Flea-Induced Anemia In Cats: An Overview

You know that fleas are an annoyance that target cats and dogs alike, but did you know that a flea infestation can lead to a number of life threatening medical conditions in your cat? Learn more below about one such medical condition, anemia, including what causes it, what the symptoms are, and how it can be treated and prevented.

What Is Anemia and What Causes It?

Anemia is a serious medical condition which is caused by the loss of red blood cells circulating in the body. There are a number of causes for feline anemia, from disease to parasite, and one of the most common causes is one that can be easily treated and prevented: fleas.

Fleas are pesky little critters who will make their home in your cat's fur. This is where they'll lay their eggs and, most importantly, this is where they feed. When a flea feeds on your cat, a small amount of blood is consumed by the flea. While a few flea bites here and there aren't enough to cause anemia, a flea infestation can quickly lead to a loss of blood severe enough to cause anemia and other such issues.

What Are Symptoms of Feline Anemia?

No matter the cause of your cat's anemia, there are a few signs to look out for that may signify an issue that needs to be handled by your cat's veterinarian.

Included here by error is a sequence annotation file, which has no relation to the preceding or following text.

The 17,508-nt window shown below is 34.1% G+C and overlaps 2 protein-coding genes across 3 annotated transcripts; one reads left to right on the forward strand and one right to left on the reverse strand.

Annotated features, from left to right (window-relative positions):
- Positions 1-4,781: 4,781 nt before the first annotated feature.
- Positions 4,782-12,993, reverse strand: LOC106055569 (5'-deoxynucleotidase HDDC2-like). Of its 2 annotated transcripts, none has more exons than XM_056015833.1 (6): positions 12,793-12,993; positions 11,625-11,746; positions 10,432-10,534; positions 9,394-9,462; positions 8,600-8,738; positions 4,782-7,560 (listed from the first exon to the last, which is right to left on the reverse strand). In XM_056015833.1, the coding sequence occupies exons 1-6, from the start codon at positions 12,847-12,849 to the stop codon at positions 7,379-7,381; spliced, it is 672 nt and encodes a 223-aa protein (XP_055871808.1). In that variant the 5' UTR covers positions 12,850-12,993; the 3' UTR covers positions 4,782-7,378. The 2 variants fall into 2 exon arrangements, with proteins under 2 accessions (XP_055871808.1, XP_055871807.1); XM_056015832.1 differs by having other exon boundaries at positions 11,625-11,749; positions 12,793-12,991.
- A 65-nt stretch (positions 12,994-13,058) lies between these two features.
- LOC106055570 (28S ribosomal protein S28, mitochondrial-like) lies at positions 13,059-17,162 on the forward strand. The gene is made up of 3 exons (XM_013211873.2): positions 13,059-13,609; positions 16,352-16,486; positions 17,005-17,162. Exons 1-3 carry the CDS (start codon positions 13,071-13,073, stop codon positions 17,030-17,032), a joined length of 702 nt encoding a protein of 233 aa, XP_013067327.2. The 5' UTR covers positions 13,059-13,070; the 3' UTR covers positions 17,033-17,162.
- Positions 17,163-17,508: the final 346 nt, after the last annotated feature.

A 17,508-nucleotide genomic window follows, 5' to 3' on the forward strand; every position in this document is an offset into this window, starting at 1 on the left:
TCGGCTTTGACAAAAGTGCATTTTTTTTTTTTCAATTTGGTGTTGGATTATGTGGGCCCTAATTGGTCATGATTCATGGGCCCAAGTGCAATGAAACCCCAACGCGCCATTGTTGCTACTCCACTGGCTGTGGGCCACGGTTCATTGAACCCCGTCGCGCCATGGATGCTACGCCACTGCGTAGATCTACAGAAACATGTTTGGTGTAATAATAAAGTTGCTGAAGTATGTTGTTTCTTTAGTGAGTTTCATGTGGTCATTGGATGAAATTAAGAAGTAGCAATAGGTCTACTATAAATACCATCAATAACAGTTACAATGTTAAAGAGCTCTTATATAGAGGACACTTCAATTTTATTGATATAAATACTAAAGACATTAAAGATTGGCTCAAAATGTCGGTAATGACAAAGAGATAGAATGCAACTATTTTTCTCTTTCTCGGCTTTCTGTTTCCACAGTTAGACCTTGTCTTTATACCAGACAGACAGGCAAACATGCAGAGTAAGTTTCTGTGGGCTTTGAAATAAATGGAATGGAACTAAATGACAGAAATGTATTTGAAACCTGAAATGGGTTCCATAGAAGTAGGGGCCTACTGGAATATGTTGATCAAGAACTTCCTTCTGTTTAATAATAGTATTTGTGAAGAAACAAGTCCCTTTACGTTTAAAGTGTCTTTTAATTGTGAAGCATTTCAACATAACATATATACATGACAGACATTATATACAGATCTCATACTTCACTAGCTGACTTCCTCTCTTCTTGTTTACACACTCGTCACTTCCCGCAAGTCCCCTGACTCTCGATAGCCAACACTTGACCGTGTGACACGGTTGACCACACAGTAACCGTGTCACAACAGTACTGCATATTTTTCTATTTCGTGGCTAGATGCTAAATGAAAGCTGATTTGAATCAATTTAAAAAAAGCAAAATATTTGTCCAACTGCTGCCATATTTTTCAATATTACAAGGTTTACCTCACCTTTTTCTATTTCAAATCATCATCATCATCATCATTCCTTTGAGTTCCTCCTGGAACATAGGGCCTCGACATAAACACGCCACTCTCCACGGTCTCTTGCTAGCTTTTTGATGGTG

Common symptoms of anemia include lethargy, weakness, weight loss, and pale mucous membranes which can be found in your cat's mouth. If your cat is experiencing the above symptoms and has a confirmed flea infestation, then it's very likely that anemia is the culprit and that your cat requires immediate care.

How Is Feline Anemia Treated and Prevented?

In cases of flea-induced anemia, the first step your cat's veterinarian will take is to apply a flea and tick medication. This will kill the fleas and flea eggs that are present on your cat, and it will prevent further blood loss from occurring. If your cat's anemia is severe enough, a blood transfusion may be ordered to allow your cat to replenish their supply of red blood cells.

Fortunately, if your cat's anemia is flea-induced, then the prevention of fleas will be enough to prevent a recurrence of the condition. This may mean that you have to hire an exterminator to rid your home of the fleas, as the flea medication applied by the veterinarian can only do so much if the cat's home environment is infested. You can prevent an infestation of fleas from occurring again by regularly medicating your cat against fleas and spraying your house during peak times of the year.

To learn more about flea-induced anemia and how you can treat your cat and prevent the condition from recurring, consult with your cat's veterinary clinic today.